This morning, I read an article in the Chicago Sun-Times that quoted deposed Cubs skipper Mike Quade on the major challenge in his former job. Despite having managed 17 years in the minors, he was still not completely prepared for one element of his Major League assignment – dealing with the media multiple times each and every day all season long.
You can read the details, but suffice it to say that Quade, basically a one-year-and-out skipper, is painted as the anti-Robin Ventura and Mike Matheny. The new on-field leaders of the Chicago White Sox and St. Louis Cardinals, respectively, have yet to manage a game at any level professionally. Though both are former long-time Major League players, their media engagement level will now increase exponentially.
I have to wonder how Matheny will evolve in this area. By all indications, including my first up-close opportunity with him in his new role during the recent Winter Warm-Up, the former catcher is open and at-ease with the scribes. A man of faith, Matheny appears balanced with his priorities seemingly where they should be.
On the other hand, no games have yet been played. No losing streaks have been encountered. As has already been well documented, the Cardinals no longer employ the man generally considered the best player in baseball as well as perhaps the top pitching coach of all time. Coming off a World Series victory with a stacked roster, there seemingly could be no more pressure than already exists on the rookie manager to keep his club on the winning path.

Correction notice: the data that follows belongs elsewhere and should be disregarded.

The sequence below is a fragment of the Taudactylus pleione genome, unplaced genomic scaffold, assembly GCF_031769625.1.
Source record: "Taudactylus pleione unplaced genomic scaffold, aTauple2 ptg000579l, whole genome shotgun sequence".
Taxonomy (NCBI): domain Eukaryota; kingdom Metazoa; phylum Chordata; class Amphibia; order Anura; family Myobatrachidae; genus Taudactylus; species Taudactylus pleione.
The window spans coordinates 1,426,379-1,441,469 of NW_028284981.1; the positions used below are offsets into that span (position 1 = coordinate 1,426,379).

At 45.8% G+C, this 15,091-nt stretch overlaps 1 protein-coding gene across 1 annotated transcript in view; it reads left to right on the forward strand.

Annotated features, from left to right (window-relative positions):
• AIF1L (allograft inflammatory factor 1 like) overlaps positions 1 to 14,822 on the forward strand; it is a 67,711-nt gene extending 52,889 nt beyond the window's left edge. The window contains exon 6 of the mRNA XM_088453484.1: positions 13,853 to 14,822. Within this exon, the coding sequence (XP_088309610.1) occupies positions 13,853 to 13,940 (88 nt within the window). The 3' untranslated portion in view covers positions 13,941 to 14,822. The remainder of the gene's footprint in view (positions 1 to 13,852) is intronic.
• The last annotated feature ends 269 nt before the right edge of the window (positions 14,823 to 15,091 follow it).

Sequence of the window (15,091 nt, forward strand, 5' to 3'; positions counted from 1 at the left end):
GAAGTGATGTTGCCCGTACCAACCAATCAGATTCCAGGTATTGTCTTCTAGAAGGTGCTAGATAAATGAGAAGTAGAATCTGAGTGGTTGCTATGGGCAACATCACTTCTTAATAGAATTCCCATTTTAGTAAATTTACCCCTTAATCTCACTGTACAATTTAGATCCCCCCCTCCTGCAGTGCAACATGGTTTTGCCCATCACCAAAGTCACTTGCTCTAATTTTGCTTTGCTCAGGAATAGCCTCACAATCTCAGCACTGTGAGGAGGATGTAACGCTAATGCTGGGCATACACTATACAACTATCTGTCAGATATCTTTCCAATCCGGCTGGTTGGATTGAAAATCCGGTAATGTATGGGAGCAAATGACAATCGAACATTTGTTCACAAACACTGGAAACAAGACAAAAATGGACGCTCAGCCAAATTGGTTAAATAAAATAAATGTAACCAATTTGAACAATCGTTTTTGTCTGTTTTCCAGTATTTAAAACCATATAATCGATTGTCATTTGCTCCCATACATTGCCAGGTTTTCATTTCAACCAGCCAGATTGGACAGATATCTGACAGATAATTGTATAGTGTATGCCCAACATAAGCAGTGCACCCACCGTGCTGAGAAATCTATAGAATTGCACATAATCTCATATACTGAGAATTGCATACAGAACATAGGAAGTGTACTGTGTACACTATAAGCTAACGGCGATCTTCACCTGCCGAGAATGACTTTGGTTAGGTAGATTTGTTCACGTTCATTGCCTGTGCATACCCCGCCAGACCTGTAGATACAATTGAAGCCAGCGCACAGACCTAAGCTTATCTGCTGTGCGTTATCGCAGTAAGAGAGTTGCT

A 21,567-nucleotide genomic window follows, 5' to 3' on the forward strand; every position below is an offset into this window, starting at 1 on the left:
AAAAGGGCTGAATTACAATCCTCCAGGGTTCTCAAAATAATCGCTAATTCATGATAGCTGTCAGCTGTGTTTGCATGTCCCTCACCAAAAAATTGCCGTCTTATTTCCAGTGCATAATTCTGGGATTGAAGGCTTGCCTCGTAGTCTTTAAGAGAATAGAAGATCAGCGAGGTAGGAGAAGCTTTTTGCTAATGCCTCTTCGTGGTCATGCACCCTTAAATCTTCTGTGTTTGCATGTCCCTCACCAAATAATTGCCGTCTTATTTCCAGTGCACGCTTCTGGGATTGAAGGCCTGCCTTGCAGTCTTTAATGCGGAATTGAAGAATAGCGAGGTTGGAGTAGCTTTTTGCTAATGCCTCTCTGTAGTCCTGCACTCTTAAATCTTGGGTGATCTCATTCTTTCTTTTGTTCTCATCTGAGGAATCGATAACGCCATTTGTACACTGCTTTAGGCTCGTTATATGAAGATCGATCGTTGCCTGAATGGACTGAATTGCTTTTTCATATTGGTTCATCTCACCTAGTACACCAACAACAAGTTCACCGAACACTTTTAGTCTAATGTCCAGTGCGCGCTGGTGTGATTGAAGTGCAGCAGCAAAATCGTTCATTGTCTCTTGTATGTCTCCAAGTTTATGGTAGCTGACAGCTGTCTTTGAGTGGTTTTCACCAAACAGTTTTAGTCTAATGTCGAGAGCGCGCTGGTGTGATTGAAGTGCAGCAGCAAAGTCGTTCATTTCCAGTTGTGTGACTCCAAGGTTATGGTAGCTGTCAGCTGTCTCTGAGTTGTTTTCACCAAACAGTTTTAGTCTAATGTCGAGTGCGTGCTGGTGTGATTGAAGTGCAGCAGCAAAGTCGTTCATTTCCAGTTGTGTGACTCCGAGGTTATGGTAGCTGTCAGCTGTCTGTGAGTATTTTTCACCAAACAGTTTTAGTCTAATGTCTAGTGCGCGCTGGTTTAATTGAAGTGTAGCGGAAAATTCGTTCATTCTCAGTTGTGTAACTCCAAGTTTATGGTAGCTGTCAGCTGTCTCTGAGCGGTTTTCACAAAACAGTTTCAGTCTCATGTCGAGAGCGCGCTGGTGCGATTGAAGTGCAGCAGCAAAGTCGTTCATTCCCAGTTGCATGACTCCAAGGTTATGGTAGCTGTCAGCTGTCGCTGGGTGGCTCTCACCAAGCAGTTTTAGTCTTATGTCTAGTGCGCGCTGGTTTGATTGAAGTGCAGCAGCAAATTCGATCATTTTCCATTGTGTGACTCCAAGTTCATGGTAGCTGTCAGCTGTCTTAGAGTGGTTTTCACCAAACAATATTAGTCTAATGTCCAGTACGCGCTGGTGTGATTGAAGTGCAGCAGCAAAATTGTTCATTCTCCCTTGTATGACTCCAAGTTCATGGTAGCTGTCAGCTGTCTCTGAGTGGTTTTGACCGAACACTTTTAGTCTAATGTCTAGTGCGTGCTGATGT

When times were tough, Matheny’s predecessor Tony La Russa could be notoriously prickly with the media. This became evident to any and all observers via the manager’s required televised post-game interviews. At Busch Stadium, they are held in a spacious media room in which cameras are pre-set. On the road, the print and broadcast media cram into the visiting manager’s office.
Often, La Russa was either just heading into or coming out of the shower with almost no time to decompress. Having to answer some uncomfortable or perhaps ridiculous questions even a first time, let alone hearing them re-asked in a slightly re-worded manner over and over, led to frustrations boiling over on occasion.
The difference with La Russa is that long ago, his future Hall of Fame portfolio of accomplishments had been cemented. He had established such a solid track record of results that his rough edges were accepted almost without question. After all, what choice was there?
Though St. Louis is hardly a tough media town, Matheny’s reservoir of good will is nowhere near the level of his predecessor’s. When the chips are down – and at some point they surely will be – it will be interesting to see how both sides react.
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